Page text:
It's quintessential Passover brunch food.
Of all the recipes in the Passover canon, one of the simplest is matzo brei. Soak matzos in egg and maybe a little milk or water until softened, fry in butter or oil. Top with powdered sugar or maple syrup if you like the sweet side of things, or salt and pepper if you have more savory hankerings.
It’s quintessential Passover brunch food, so bare-bones that I never really thought about altering it, or even eating it, more than once or twice a year.
Then one morning last Passover, when I was eating matzo brei but dreaming about bagels and lox, it hit me. If I added smoked salmon to the matzo brei, I’d end up with a heartier twist on another Jewish staple: lox, eggs and onions.
Made from onions fried until chocolate brown and very sweet, then mixed with scrambled eggs and salty shreds of lox, it is a crave-worthy classic.
- Seahawks agree to contract extension with quarterback Russell Wilson
- Dustin Ackley trade symbolizes continuing dark days of Mariners
- Surviving Seattle’s sidewalks: Pedestrian rage rises as the population grows
- Shell icebreaker begins journey after protesters removed from Portland bridge
- Haggen cuts worker hours in Seattle area
Most Read Stories
I dusted off the idea for this reformed recipe when the first boxes of matzo reappeared in the supermarket this spring. I doubled the standard matzo brei ratio of one egg to one sheet of matzo, because if I wanted my dish to be as fluffy as lox, eggs and onions, the eggs would need to play a bigger role.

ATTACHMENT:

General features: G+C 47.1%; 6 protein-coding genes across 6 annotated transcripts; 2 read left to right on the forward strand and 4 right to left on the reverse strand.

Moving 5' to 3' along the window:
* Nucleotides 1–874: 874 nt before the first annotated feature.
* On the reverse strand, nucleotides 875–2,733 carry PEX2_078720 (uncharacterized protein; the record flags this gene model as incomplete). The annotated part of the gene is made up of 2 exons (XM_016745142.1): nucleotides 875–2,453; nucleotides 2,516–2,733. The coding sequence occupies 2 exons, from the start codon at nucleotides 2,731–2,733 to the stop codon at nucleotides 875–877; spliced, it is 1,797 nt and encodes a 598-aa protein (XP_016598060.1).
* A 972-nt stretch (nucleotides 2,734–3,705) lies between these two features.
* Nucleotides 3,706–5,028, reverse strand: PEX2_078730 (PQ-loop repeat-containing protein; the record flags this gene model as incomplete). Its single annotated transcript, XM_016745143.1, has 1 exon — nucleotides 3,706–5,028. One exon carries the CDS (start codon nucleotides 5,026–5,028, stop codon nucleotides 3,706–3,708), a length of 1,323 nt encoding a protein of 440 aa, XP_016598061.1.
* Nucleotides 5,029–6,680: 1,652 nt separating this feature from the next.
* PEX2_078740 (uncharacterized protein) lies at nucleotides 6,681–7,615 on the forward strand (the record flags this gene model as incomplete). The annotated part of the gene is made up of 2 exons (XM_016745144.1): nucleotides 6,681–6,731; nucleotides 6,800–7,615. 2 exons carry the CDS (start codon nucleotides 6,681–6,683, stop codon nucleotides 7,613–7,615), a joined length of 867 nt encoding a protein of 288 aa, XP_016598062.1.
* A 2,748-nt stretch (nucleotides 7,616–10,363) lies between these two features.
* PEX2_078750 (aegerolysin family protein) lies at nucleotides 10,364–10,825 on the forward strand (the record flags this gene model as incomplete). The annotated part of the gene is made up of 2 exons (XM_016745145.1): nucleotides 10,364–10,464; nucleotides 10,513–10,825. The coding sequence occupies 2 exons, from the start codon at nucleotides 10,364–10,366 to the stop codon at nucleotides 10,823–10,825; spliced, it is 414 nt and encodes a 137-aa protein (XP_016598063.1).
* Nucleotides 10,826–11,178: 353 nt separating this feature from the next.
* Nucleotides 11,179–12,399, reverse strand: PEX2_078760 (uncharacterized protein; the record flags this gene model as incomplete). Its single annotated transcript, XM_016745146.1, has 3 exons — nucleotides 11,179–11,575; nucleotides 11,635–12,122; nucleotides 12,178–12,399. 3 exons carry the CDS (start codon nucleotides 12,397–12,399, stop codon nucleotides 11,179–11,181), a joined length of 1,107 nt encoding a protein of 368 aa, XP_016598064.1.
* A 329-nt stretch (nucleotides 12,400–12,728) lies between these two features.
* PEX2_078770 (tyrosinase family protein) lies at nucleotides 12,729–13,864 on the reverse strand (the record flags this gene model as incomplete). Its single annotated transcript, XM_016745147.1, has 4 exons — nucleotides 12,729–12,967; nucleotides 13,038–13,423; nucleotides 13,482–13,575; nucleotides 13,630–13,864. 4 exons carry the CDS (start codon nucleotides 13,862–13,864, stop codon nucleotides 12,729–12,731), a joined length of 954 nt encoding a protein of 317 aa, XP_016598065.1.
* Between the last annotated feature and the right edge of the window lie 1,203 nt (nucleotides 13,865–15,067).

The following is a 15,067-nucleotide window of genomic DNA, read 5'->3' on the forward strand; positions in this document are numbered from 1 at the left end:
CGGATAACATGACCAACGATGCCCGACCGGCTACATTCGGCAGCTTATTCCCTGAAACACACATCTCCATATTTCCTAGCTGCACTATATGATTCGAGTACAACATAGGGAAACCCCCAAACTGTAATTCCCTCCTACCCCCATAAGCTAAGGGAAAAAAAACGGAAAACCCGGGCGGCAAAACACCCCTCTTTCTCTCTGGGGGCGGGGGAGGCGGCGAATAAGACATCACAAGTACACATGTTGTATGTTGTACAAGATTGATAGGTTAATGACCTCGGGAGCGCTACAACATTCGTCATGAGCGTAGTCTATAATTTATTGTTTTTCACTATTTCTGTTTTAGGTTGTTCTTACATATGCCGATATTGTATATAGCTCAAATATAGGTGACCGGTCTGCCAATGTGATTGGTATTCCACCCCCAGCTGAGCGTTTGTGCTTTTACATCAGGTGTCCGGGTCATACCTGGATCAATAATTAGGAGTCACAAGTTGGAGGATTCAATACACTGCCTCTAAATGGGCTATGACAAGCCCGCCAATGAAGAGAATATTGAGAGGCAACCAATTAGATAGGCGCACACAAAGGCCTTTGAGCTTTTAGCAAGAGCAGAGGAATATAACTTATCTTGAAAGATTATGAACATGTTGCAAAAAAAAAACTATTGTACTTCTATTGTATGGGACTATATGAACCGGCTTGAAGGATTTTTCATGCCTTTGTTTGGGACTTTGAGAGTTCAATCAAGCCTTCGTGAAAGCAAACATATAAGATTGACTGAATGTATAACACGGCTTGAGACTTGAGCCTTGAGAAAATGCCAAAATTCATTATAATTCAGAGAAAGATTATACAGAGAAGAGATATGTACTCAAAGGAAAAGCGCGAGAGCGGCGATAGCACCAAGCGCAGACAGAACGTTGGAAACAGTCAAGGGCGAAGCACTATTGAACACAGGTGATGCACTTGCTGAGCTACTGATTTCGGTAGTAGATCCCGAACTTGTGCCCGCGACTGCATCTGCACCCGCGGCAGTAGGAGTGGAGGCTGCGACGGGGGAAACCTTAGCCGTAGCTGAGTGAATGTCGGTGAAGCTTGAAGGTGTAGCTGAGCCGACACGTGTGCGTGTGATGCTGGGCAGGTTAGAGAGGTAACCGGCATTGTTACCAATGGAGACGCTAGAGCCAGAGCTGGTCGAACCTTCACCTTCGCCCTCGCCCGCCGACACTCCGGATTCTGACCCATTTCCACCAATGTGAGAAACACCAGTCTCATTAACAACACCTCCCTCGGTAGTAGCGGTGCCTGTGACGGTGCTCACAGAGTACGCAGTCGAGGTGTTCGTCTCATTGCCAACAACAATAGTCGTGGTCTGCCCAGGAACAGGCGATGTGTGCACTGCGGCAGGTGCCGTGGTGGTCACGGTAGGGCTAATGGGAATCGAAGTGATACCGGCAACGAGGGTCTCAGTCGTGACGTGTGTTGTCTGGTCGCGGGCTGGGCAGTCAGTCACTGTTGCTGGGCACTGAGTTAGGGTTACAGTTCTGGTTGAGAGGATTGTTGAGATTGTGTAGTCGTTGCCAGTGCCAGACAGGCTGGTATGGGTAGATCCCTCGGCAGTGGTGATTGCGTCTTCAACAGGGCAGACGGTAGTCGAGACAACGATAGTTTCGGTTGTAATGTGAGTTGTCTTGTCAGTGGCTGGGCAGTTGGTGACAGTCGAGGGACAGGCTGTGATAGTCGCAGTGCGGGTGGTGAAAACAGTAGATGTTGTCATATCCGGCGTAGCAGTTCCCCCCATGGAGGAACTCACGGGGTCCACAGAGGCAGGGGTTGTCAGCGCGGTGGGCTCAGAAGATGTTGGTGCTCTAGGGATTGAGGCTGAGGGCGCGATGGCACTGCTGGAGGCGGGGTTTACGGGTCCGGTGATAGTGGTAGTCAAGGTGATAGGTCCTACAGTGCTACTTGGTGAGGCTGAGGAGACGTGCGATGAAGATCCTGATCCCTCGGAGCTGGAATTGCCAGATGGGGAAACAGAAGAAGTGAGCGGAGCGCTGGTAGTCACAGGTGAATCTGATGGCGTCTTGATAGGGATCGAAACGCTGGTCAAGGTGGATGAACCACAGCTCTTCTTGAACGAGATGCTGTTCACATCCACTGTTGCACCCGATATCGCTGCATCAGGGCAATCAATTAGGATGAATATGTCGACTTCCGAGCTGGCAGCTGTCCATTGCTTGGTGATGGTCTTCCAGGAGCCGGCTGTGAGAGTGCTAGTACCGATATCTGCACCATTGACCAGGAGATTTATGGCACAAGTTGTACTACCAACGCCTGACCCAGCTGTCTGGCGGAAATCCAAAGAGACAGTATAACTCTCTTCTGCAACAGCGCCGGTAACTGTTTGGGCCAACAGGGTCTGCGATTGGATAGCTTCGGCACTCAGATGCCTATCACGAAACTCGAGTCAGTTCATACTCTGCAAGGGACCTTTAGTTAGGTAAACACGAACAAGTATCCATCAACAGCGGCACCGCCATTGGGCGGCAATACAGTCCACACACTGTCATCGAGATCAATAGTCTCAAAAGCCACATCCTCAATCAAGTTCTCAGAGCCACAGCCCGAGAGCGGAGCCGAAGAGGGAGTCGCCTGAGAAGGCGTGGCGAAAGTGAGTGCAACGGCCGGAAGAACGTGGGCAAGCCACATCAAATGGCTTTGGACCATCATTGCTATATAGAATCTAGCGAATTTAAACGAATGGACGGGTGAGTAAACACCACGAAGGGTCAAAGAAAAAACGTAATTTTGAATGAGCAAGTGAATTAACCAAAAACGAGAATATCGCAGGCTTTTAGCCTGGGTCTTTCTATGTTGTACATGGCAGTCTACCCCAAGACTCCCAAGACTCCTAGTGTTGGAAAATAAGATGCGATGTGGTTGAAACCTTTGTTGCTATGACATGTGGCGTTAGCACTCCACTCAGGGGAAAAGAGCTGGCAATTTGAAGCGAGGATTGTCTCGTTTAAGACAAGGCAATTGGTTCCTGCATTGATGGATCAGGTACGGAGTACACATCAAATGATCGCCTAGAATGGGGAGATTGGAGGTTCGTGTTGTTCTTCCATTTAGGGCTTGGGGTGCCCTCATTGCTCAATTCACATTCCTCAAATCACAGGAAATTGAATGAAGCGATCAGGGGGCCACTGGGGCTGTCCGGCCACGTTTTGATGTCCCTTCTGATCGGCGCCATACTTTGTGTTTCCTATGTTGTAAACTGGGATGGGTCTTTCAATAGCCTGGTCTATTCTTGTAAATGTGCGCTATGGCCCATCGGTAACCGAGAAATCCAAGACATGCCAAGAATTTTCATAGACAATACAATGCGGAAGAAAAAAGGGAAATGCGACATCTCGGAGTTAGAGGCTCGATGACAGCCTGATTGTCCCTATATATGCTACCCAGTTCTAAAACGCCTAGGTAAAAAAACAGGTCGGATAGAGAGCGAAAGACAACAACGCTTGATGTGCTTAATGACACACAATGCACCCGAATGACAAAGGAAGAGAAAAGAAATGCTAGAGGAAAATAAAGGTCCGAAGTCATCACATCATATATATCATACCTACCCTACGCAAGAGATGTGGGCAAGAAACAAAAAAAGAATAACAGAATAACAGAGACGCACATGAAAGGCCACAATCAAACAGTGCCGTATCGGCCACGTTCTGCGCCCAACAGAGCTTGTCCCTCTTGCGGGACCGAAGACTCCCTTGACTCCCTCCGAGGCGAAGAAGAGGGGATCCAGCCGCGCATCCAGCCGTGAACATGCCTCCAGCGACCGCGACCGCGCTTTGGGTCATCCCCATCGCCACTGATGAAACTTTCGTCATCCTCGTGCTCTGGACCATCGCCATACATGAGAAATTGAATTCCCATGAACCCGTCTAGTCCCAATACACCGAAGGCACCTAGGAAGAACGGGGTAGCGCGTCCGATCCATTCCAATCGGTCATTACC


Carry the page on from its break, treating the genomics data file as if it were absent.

Then I made sure to cook the mixture gently, over medium-low heat. While the crispy edges from high-heat frying are what you want for a traditional brei, high heat would toughen the extra eggs in my scramble.
When the eggs and matzo were nearly done, I folded in pieces of smoked salmon to just warm them up without cooking them, which would destroy their velvety texture.
Lastly, for a garnish, I split the difference in the sweet-or-savory matzo brei debate by going both ways: I added a dollop of sour cream and a drizzle of honey.
The dish was sweet, it was salty, it was nicely fishy and it was completely unlike any matzo brei I’d ever made before — in a very good way.
MATZO, LOX, EGGS AND ONIONS
Time: 10 minutes
1 large red onion, halved lengthwise and thinly sliced
3 tablespoons unsalted butter or olive oil
1/2 teaspoon salt, plus a pinch
8 large eggs
1/4 teaspoon black pepper
4 ounces smoked salmon, cut into 1/2-inch-wide strips
2 tablespoons freshly chopped dill, more for garnish
Honey, for serving
Sour cream, for serving.
@1. Put the matzos under a running faucet for about 15 seconds or until really wet. They should start to soften but not fall apart. Break them into rough 1 1/2-inch pieces.
2. Scatter the onion in a large dry skillet over high heat. Cook for 1 to 2 minutes until it turns dark golden brown on one side, then stir in the butter and a pinch of salt and cook until golden all over and dark brown in spots, about 3 to 5 minutes. If the butter starts to become too brown, lower the heat.
2. While the onion is frying, whisk the eggs in a medium bowl with 1/2 teaspoon salt and the pepper. Stir in the matzo pieces and let them soak.
3. Reduce the heat under the skillet to medium-low and add matzo-egg mixture to the onion. Cook, stirring, as you would with scrambled eggs. When the eggs are two-thirds of the way cooked, stir in the smoked salmon and dill. Serve immediately with a pool of honey and dollop of sour cream on the side.
Yield: 4 servings.